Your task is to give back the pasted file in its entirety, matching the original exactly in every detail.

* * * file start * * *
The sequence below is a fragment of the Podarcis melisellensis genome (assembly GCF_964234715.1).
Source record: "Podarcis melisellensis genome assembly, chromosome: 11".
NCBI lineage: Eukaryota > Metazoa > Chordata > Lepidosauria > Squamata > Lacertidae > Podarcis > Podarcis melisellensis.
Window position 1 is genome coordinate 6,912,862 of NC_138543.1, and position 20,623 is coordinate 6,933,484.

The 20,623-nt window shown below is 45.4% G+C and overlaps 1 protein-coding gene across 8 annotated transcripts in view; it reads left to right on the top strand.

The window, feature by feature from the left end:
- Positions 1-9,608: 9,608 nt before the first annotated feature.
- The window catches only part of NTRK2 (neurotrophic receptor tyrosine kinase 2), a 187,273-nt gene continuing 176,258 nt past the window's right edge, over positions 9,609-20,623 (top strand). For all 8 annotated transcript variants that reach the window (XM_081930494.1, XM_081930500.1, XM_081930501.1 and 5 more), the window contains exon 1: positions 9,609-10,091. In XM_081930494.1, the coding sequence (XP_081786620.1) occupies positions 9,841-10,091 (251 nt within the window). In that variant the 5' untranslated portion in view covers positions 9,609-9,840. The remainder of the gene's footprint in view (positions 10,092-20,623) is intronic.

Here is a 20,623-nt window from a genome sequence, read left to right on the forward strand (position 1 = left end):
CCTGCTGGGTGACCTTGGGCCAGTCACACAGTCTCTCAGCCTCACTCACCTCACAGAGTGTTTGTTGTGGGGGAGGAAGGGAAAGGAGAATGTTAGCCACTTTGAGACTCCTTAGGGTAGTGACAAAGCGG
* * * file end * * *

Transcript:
The sequence below is a fragment of the Podarcis melisellensis genome (assembly GCF_964234715.1).
Source record: "Podarcis melisellensis genome assembly, chromosome: 11".
NCBI lineage: Eukaryota > Metazoa > Chordata > Lepidosauria > Squamata > Lacertidae > Podarcis > Podarcis melisellensis.
Window position 1 is genome coordinate 6,912,862 of NC_138543.1, and position 20,623 is coordinate 6,933,484.

The 20,623-nt window shown below is 45.4% G+C and overlaps 1 protein-coding gene across 8 annotated transcripts in view; it reads left to right on the top strand.

The window, feature by feature from the left end:
- Positions 1-9,608: 9,608 nt before the first annotated feature.
- The window catches only part of NTRK2 (neurotrophic receptor tyrosine kinase 2), a 187,273-nt gene continuing 176,258 nt past the window's right edge, over positions 9,609-20,623 (top strand). For all 8 annotated transcript variants that reach the window (XM_081930494.1, XM_081930500.1, XM_081930501.1 and 5 more), the window contains exon 1: positions 9,609-10,091. In XM_081930494.1, the coding sequence (XP_081786620.1) occupies positions 9,841-10,091 (251 nt within the window). In that variant the 5' untranslated portion in view covers positions 9,609-9,840. The remainder of the gene's footprint in view (positions 10,092-20,623) is intronic.

Here is a 20,623-nt window from a genome sequence, read left to right on the forward strand (position 1 = left end):
CCTGCTGGGTGACCTTGGGCCAGTCACACAGTCTCTCAGCCTCACTCACCTCACAGAGTGTTTGTTGTGGGGGAGGAAGGGAAAGGAGAATGTTAGCCACTTTGAGACTCCTTAGGGTAGTGACAAAGCGG